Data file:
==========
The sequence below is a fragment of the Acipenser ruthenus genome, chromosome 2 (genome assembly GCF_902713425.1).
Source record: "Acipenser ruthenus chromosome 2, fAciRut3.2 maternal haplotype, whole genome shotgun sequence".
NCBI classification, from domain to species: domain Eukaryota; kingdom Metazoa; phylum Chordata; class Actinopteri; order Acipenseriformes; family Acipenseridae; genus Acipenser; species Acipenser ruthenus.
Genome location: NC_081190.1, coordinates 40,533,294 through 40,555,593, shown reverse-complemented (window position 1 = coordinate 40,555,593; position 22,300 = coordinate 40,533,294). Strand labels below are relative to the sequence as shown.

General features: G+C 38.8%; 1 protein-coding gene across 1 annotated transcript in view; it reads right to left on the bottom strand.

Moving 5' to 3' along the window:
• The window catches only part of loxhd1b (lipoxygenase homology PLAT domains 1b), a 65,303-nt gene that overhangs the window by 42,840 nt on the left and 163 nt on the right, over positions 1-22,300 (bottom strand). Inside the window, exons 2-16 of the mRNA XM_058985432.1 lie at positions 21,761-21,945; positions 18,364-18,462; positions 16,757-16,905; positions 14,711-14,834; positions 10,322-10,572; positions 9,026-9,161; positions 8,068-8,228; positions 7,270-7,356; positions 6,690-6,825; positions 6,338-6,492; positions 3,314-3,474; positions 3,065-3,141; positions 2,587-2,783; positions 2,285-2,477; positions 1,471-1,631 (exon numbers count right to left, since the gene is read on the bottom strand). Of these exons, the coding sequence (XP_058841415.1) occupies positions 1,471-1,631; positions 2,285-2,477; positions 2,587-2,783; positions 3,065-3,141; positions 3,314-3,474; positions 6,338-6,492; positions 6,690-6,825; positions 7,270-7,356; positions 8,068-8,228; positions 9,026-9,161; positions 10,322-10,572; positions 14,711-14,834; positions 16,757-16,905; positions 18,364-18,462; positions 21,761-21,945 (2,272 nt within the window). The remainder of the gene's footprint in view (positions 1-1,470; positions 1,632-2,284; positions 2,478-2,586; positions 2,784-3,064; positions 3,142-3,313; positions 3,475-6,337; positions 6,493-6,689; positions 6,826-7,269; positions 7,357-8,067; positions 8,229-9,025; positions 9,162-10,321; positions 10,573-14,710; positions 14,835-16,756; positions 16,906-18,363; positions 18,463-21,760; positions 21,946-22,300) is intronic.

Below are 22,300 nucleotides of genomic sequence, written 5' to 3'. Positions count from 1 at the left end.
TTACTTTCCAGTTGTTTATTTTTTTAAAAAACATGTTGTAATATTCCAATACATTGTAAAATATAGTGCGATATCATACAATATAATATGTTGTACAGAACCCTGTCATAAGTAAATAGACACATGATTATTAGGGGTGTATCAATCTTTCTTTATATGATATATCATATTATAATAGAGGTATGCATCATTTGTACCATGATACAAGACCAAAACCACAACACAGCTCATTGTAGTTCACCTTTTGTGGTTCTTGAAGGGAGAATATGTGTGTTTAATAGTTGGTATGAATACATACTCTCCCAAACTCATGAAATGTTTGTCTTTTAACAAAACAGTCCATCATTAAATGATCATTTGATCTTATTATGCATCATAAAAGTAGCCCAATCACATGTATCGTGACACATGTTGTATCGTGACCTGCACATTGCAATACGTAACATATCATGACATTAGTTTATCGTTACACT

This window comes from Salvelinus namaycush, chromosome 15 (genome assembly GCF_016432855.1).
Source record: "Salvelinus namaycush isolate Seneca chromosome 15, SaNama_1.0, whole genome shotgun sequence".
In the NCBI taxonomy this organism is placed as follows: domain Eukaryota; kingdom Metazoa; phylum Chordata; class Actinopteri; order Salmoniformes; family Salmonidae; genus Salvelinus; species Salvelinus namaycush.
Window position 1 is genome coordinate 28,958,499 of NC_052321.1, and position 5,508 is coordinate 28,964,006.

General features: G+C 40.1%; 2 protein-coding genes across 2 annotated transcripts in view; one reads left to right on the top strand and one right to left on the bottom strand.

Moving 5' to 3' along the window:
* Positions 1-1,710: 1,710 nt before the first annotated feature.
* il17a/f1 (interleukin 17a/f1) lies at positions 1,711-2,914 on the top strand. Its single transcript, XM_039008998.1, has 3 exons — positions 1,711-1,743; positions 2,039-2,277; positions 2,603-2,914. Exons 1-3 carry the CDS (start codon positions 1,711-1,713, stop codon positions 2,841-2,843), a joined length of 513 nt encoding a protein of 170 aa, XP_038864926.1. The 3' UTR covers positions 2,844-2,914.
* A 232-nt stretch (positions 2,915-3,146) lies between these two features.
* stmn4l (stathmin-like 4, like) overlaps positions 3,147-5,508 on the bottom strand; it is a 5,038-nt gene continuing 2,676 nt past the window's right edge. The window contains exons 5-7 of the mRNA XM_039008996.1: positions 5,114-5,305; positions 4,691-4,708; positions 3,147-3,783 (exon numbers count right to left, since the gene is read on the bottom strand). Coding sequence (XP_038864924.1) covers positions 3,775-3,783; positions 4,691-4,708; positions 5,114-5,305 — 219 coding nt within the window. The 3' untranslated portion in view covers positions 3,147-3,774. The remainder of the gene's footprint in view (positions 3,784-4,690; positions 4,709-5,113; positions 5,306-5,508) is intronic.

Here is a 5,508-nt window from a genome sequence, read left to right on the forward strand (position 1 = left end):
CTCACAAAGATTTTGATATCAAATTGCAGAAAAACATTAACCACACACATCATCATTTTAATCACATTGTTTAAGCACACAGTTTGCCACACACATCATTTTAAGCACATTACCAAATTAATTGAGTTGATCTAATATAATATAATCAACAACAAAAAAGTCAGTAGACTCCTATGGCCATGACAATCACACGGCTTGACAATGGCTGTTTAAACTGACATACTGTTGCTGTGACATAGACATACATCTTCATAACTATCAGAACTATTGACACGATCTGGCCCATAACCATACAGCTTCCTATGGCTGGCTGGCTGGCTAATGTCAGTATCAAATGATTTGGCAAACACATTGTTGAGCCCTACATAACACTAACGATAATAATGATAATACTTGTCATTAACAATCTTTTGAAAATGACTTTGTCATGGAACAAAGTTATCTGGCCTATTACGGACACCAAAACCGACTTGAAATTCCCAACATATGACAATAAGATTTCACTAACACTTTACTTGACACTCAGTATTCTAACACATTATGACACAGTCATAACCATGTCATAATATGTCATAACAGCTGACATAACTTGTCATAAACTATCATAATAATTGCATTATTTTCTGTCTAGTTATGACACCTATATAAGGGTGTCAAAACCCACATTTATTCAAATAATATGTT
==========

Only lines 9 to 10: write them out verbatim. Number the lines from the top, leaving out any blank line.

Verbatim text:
TTACTTTCCAGTTGTTTATTTTTTTAAAAAACATGTTGTAATATTCCAATACATTGTAAAATATAGTGCGATATCATACAATATAATATGTTGTACAGAACCCTGTCATAAGTAAATAGACACATGATTATTAGGGGTGTATCAATCTTTCTTTATATGATATATCATATTATAATAGAGGTATGCATCATTTGTACCATGATACAAGACCAAAACCACAACACAGCTCATTGTAGTTCACCTTTTGTGGTTCTTGAAGGGAGAATATGTGTGTTTAATAGTTGGTATGAATACATACTCTCCCAAACTCATGAAATGTTTGTCTTTTAACAAAACAGTCCATCATTAAATGATCATTTGATCTTATTATGCATCATAAAAGTAGCCCAATCACATGTATCGTGACACATGTTGTATCGTGACCTGCACATTGCAATACGTAACATATCATGACATTAGTTTATCGTTACACT

This window comes from Salvelinus namaycush, chromosome 15 (genome assembly GCF_016432855.1).